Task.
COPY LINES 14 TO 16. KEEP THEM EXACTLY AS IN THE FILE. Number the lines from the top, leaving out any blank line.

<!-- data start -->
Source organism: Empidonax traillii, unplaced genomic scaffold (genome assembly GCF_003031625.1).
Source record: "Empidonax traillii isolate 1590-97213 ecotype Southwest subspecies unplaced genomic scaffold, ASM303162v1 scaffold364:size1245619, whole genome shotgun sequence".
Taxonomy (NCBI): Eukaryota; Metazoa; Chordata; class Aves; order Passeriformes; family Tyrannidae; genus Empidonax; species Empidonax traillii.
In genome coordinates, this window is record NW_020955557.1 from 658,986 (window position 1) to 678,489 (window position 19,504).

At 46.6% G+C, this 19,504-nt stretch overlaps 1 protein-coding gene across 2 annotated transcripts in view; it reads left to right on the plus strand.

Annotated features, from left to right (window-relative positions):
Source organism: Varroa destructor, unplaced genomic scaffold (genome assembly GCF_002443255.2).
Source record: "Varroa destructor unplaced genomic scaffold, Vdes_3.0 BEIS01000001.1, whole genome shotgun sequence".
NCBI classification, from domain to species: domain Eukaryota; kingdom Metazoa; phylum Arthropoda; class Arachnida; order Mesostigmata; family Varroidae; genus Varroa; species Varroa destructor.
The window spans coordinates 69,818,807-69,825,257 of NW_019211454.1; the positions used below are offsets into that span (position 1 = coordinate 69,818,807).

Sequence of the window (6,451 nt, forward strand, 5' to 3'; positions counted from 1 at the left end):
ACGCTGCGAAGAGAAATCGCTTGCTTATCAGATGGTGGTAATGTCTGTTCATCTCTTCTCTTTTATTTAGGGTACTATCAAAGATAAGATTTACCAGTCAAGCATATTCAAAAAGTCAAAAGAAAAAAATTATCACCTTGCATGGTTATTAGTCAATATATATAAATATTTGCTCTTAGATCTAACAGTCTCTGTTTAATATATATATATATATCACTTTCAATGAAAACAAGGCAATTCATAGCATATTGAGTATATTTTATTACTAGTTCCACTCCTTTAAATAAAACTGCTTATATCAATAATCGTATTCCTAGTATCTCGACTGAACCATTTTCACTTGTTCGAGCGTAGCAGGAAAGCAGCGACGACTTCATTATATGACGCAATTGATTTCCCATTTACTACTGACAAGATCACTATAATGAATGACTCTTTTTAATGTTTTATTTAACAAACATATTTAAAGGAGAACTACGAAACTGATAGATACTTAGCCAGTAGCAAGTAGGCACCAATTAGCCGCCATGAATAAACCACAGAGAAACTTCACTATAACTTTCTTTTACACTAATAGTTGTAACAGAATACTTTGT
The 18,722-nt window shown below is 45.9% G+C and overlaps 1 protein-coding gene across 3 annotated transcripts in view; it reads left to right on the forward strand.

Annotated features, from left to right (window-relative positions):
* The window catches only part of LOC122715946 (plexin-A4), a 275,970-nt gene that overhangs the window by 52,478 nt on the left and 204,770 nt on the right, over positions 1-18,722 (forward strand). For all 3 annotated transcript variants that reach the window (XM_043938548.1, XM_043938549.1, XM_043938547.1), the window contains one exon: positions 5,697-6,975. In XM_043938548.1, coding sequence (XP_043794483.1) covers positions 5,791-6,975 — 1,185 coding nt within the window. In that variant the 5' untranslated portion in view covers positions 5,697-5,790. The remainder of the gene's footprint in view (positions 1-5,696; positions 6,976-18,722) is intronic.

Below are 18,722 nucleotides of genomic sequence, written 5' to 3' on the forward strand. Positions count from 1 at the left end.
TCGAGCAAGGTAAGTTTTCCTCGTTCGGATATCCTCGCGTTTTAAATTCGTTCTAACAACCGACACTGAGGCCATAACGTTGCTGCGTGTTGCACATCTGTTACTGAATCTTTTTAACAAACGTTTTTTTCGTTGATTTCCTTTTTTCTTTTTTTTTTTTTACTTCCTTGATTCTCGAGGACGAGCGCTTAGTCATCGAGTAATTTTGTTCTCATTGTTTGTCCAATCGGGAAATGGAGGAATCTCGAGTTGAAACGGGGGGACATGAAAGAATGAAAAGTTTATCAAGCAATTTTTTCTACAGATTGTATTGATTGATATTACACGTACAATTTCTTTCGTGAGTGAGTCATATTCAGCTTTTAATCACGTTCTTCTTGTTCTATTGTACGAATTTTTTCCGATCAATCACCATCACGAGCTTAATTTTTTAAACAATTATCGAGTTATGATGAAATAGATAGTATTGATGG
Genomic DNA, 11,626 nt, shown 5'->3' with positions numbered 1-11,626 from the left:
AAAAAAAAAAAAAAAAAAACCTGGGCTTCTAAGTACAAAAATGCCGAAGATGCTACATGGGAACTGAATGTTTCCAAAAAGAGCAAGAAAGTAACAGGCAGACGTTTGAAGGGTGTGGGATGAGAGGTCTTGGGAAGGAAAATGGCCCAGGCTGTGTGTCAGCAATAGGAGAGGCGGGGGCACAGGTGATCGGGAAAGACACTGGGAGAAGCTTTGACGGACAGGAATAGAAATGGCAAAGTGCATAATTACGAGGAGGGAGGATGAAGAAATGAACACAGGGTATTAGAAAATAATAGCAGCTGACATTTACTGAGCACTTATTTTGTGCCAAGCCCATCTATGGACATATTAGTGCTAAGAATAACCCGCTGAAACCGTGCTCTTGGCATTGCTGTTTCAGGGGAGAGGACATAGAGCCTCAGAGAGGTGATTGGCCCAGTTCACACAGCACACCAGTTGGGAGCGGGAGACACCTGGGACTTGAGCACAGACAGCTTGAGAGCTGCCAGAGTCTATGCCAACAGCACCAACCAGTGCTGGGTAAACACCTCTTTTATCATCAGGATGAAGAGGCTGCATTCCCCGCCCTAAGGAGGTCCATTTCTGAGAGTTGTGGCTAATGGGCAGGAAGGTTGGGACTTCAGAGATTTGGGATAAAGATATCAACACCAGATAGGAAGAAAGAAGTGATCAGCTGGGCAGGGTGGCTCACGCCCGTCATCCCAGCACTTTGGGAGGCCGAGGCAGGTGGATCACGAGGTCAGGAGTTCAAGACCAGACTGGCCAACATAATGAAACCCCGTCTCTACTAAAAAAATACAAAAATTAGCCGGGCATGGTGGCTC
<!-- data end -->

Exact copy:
Annotated features, from left to right (window-relative positions):
* The window catches only part of LOC122715946 (plexin-A4), a 275,970-nt gene that overhangs the window by 52,478 nt on the left and 204,770 nt on the right, over positions 1-18,722 (forward strand). For all 3 annotated transcript variants that reach the window (XM_043938548.1, XM_043938549.1, XM_043938547.1), the window contains one exon: positions 5,697-6,975. In XM_043938548.1, coding sequence (XP_043794483.1) covers positions 5,791-6,975 — 1,185 coding nt within the window. In that variant the 5' untranslated portion in view covers positions 5,697-5,790. The remainder of the gene's footprint in view (positions 1-5,696; positions 6,976-18,722) is intronic.

Below are 18,722 nucleotides of genomic sequence, written 5' to 3' on the forward strand. Positions count from 1 at the left end.